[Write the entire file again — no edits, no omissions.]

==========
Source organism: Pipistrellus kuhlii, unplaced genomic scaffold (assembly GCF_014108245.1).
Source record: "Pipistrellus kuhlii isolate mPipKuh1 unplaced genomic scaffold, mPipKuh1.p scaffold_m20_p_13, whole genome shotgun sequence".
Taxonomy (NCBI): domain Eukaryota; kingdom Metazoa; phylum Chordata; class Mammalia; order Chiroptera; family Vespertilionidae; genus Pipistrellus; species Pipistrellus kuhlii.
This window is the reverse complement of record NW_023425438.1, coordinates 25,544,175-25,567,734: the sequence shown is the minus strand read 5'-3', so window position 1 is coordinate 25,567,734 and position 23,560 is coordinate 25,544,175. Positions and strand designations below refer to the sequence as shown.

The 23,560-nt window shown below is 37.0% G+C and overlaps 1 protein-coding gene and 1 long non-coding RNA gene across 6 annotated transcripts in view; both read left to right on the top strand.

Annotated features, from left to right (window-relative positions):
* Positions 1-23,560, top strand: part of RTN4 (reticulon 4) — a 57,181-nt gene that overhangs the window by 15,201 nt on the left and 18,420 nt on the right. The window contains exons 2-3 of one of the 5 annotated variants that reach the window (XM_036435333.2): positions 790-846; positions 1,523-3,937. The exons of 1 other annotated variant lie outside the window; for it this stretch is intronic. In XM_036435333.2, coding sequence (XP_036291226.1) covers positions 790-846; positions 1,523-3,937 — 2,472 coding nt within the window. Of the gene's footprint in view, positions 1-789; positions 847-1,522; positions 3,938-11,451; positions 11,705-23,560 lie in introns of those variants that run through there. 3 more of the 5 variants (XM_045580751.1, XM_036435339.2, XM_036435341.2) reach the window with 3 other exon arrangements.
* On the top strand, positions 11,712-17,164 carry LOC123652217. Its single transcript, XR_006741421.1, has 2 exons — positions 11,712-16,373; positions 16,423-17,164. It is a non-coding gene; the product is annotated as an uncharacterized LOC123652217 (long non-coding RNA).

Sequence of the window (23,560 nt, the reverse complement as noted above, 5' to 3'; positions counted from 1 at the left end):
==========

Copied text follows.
Source organism: Pipistrellus kuhlii, unplaced genomic scaffold (assembly GCF_014108245.1).
Source record: "Pipistrellus kuhlii isolate mPipKuh1 unplaced genomic scaffold, mPipKuh1.p scaffold_m20_p_13, whole genome shotgun sequence".
Taxonomy (NCBI): domain Eukaryota; kingdom Metazoa; phylum Chordata; class Mammalia; order Chiroptera; family Vespertilionidae; genus Pipistrellus; species Pipistrellus kuhlii.
This window is the reverse complement of record NW_023425438.1, coordinates 25,544,175-25,567,734: the sequence shown is the minus strand read 5'-3', so window position 1 is coordinate 25,567,734 and position 23,560 is coordinate 25,544,175. Positions and strand designations below refer to the sequence as shown.

The 23,560-nt window shown below is 37.0% G+C and overlaps 1 protein-coding gene and 1 long non-coding RNA gene across 6 annotated transcripts in view; both read left to right on the top strand.

Annotated features, from left to right (window-relative positions):
* Positions 1-23,560, top strand: part of RTN4 (reticulon 4) — a 57,181-nt gene that overhangs the window by 15,201 nt on the left and 18,420 nt on the right. The window contains exons 2-3 of one of the 5 annotated variants that reach the window (XM_036435333.2): positions 790-846; positions 1,523-3,937. The exons of 1 other annotated variant lie outside the window; for it this stretch is intronic. In XM_036435333.2, coding sequence (XP_036291226.1) covers positions 790-846; positions 1,523-3,937 — 2,472 coding nt within the window. Of the gene's footprint in view, positions 1-789; positions 847-1,522; positions 3,938-11,451; positions 11,705-23,560 lie in introns of those variants that run through there. 3 more of the 5 variants (XM_045580751.1, XM_036435339.2, XM_036435341.2) reach the window with 3 other exon arrangements.
* On the top strand, positions 11,712-17,164 carry LOC123652217. Its single transcript, XR_006741421.1, has 2 exons — positions 11,712-16,373; positions 16,423-17,164. It is a non-coding gene; the product is annotated as an uncharacterized LOC123652217 (long non-coding RNA).

Sequence of the window (23,560 nt, the reverse complement as noted above, 5' to 3'; positions counted from 1 at the left end):